Axios Pro Exclusive Content

First look: PBMs release their own drug cost proposals

Illustration of medical pills with half of the capsule created from paper money.

Illustration: Rae Cook/Axios

PBMs aren't just waiting around for Congress to take whacks at them — they're releasing their own policy proposals aimed at lowering drug costs.

Why it matters: The move from the Pharmaceutical Care Management Association is a way to seek to be proactive and show alternatives, rather than just opposing policies as they face increasing bipartisan scrutiny.

The proposals include:

  • Increasing competition by cracking down on ways drug companies can hold off competitors, such as "pay for delay" agreements and "patent thickets."
  • Seeking to improve data use and make things easier for patients by expanding use of real-time benefit tools that can recommend lower cost alternatives, as well requiring electronic prescribing and prior authorization.
  • Making changes to FDA policies, such as authorizing the agency to assess a drug's value at the time of approval. If a drug is deemed to have low additional value, PCMA says payers could use that information to negotiate lower prices.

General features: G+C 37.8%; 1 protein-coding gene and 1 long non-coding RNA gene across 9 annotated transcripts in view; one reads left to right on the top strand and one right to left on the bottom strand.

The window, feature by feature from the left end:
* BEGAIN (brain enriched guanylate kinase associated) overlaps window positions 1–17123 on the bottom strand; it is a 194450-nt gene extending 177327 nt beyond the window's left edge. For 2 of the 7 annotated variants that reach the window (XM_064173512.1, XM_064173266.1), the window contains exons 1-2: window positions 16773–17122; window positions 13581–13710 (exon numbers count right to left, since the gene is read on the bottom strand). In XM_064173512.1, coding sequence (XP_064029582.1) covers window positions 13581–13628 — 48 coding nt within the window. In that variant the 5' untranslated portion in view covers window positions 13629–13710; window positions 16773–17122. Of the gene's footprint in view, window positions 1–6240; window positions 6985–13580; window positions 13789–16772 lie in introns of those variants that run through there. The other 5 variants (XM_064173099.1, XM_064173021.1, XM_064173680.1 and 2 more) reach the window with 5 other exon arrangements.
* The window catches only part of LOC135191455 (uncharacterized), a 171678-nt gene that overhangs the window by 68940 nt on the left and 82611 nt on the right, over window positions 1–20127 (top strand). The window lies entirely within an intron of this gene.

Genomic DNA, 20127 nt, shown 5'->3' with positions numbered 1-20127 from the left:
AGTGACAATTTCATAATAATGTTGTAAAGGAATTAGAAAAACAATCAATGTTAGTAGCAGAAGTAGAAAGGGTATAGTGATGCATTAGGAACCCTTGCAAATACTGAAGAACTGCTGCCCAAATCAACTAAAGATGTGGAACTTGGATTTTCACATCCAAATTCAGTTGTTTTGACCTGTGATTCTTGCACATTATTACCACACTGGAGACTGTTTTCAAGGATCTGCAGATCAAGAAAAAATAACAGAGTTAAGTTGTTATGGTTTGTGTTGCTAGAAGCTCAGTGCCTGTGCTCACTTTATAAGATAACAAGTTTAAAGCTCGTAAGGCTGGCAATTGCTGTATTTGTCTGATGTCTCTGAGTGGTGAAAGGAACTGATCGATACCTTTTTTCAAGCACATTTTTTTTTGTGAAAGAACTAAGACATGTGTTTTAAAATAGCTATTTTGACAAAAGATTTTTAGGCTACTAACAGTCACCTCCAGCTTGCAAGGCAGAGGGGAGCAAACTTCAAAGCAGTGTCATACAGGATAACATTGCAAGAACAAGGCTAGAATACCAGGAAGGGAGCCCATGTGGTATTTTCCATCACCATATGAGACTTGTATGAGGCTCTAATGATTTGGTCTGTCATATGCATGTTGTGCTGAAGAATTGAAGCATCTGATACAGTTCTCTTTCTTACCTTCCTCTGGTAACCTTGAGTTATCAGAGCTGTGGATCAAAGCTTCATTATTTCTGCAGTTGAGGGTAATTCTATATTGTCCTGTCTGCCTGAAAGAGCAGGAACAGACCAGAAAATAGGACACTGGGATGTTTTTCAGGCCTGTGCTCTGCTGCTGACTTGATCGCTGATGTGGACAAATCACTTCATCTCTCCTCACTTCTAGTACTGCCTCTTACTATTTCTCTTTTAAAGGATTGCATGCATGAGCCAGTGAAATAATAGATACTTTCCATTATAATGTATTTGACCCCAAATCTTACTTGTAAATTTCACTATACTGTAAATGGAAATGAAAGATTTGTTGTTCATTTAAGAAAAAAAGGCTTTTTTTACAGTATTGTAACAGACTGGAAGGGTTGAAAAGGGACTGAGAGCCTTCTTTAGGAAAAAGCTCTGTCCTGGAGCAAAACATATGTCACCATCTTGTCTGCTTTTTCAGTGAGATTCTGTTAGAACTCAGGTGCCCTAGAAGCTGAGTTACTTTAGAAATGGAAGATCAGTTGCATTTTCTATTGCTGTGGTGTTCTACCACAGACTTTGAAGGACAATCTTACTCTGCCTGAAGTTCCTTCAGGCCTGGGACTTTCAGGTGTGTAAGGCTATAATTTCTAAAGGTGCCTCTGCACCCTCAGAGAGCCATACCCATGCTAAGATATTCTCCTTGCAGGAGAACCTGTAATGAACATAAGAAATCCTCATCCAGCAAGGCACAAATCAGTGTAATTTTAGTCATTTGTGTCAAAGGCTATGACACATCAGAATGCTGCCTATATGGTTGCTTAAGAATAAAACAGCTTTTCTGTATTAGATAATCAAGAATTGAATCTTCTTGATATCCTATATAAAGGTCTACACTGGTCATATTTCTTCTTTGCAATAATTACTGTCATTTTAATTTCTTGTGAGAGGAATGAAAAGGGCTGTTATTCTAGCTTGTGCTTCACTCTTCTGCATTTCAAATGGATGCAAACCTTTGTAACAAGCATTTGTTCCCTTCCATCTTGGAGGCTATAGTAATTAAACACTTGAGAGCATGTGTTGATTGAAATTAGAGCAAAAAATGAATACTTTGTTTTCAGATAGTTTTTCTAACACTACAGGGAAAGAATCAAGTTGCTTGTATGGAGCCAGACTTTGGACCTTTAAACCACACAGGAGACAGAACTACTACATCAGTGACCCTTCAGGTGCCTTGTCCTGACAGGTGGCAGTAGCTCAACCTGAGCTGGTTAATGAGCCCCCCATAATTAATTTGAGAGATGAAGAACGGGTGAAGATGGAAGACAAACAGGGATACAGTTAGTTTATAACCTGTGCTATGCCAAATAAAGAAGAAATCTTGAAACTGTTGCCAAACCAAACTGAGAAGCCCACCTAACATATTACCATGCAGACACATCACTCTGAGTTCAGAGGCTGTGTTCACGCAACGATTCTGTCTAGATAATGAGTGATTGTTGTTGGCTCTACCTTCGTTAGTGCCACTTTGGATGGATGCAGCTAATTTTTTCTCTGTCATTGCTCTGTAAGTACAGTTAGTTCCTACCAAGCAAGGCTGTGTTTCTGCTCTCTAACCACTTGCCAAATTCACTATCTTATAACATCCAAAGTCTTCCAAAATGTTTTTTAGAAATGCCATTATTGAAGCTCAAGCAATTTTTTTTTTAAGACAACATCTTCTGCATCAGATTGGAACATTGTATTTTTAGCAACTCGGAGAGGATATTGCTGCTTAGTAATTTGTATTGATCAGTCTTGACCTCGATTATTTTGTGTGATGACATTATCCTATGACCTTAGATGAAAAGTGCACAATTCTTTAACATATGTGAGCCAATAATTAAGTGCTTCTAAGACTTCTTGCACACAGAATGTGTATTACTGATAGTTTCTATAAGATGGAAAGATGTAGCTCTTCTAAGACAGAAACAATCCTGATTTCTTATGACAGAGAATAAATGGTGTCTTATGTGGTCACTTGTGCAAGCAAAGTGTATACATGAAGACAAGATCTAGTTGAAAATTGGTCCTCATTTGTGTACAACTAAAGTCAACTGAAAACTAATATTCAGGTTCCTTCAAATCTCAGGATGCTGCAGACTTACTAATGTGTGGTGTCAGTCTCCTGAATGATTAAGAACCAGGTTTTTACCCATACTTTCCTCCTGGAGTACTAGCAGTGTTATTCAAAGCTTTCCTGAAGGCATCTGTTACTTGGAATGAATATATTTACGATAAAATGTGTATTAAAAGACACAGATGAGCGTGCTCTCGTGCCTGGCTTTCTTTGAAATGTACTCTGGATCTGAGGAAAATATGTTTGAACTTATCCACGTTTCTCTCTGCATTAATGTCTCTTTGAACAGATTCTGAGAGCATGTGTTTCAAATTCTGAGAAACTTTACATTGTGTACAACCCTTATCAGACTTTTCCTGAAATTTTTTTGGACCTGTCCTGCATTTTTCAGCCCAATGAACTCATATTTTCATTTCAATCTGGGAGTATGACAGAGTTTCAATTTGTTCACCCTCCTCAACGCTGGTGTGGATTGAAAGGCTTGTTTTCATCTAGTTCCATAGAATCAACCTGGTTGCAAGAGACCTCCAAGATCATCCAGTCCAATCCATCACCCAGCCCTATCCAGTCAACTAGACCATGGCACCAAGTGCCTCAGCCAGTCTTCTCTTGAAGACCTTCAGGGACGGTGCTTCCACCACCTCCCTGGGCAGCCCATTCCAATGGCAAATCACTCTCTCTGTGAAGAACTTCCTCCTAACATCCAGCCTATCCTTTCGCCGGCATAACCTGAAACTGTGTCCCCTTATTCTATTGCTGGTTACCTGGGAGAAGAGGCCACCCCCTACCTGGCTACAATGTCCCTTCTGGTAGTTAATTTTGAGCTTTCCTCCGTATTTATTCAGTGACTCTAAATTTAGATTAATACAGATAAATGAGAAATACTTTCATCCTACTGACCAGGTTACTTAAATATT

Between the lines: The PBM proposals are also notable for what they don't say. They're calling for increasing competition within the private sector, but steer clear of calling for direct government regulation of drug prices.

  • The proposals also unsurprisingly do not include regulatory measures that have drawn PBM industry objections, such as requiring rebates to be passed on to patients to help lower out of pocket costs.
  • Asked about such proposals, PCMA CEO JC Scott told Axios that they would mean the government is "dictating terms" and "limiting the ability of the employer or the plan sponsor to design the benefits that they need, based on their specific patient population."

The bottom line: "The reality is that the private market system works reasonably well for millions of patients who routinely get the prescription drugs they need at the cost they expect, and that the system can also work better to address areas where affordability is a challenge," Scott said.

Go deeper